Understanding “Do Follow” and How to Tell

After my recent post on rewarding your blog commenters I got several questions asking what “do follow” meant and how to tell if a blog has “no follow” or “do follow” on it’s comments.

What is “No Follow”

By default most blogs are setup so that the links to a commenter’s website are marked “nofollow” – that means that the search engines won’t follow the link and won’t count it towards the linked site’s PageRank or popularity.

Here’s what a no follow link looks like:

<a href=”https://www.michelleshaeffer.com” rel=”nofollow”>Michelle Shaeffer</a>

And here’s what a “do follow” link looks like:

<a href=”https://www.michelleshaeffer.com”>Michelle Shaeffer</a>

See the difference?  It’s that little bit of code: rel=”nofollow”  That’s what tells search engines to basically ignore the link.

How to Make Your Blog “Do Follow”

If you haven’t taken actions to make your blog “do follow” then it probably isn’t.  Most are “no follow” by default.  How to change this depends on which blogging platform you use.

How to Tell if a Blog is “Do Follow” or “No Follow”

I want to note that I rarely check for this when I’m leaving blog comments.  The benefits of commenting on a blog go beyond just a link from somewhere else to your site for the search engines.  That’s a nice benefit, of course, but it’s not the only one.  When you comment on a blog you’re building visibility and getting to know the blogger and their community.  You’ll get traffic from other readers back to your site, too, if your comment is relevant and adds value to the conversation.  So don’t base your commenting only on whether a blog has “do follow” setup.  If you want to comment on a blog, comment!  :)

But there’s no denying the benefits of “do follow” so if you want to know, here are two of the ways to find out.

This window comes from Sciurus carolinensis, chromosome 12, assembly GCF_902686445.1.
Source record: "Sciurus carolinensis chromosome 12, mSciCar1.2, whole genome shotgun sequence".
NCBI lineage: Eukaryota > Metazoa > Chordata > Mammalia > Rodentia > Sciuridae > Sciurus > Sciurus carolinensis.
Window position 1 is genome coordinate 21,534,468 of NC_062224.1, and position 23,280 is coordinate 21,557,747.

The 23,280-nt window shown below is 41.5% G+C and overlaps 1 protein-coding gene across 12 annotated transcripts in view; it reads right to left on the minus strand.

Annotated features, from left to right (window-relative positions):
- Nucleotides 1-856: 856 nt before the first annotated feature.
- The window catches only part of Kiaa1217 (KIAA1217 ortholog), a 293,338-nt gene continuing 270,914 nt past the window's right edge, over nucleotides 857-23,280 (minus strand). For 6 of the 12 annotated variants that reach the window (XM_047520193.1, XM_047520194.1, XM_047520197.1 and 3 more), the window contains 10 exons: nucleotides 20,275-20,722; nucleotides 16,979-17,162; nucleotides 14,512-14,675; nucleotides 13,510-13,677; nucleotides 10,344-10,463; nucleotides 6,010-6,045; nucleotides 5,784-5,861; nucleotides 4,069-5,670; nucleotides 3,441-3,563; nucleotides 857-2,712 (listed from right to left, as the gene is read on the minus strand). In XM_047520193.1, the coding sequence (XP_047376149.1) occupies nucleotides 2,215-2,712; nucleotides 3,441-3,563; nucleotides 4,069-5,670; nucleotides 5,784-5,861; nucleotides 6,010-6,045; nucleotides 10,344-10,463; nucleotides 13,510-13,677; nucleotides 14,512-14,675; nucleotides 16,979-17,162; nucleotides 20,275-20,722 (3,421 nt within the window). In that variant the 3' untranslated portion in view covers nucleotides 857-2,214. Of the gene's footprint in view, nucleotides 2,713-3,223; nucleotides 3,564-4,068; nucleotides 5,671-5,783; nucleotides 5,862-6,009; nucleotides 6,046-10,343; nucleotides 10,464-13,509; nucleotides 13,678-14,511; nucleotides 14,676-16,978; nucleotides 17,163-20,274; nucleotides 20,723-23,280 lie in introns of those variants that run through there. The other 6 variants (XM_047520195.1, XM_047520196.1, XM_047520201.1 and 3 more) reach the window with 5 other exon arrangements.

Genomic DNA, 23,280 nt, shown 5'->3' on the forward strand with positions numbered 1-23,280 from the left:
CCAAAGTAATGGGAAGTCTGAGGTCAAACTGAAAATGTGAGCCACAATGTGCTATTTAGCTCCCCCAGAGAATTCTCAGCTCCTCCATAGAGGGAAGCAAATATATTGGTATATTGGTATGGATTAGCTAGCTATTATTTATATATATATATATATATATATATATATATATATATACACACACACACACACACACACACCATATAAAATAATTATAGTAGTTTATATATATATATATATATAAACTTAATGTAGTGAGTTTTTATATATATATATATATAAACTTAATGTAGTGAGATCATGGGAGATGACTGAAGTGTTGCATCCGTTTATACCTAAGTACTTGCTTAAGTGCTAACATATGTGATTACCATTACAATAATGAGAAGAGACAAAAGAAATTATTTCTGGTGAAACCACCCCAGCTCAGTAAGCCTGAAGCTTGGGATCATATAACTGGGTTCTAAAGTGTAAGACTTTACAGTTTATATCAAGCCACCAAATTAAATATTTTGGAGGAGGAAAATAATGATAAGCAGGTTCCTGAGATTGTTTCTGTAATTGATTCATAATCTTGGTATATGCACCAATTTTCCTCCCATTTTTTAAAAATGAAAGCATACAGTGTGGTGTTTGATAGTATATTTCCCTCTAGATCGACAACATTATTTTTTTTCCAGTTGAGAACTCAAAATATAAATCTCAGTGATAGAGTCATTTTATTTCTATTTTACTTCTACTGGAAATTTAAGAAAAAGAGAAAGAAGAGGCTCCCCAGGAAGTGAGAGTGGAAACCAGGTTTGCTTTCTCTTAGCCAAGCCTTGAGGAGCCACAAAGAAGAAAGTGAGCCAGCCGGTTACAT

First, you can look for a “do follow” button or badge.  Some bloggers will add these in their side bar or note somewhere that they are a “do follow” blog.

Cool buttons you can keep your eyes open for (or add to your own blog):

The other way to check is a little technical.  You can view the page’s source code.  Here’s the step by step:

  1. Scroll to the comments area of a post on a blog you want to check.
  2. Look for a commenters name and note it.
  3. Now go to “View” then “Page Source” on your browser’s menu.  (This might vary a little depending on the browser you’re using.)
  4. You’ll see a page full of code.  Do a search for the commenters name that you noted in step 2.
  5. When you find it you’ll see something like this:
    <a href=”http://www.coachjanelee.com” rel=”external” class=”url”>Jane</a>

    Or, something like this:

    <a href=”http://www.coachjanelee.com” rel=”external nofollow” class=”url”>Jane</a>
  6. See that “nofollow” in the second example there? That’s what you’re looking for. That tells you the commenter’s link is marked not to be followed.  It’s important to look at a commenter’s link and not just any link in the code because some websites will have the commenter’s links set to dofollow but other links on the page set to nofollow.  So be sure to look for that commenter’s name you noted and not just any random link.

And that’s how to tell for sure!

Spread the Love
  • 2


  1. Hi Michelle,

    Great tips! I totally agree with you about the commenting anyway even on a no follow especially if you feel compelled to. There are many ways to generate traffic and backlinks and commenting on a blog is one of them.

    Janette Stoll recently posted… How to Use Exclusivity & Scarcity as Marketing Strategies in Direct SalesMy Profile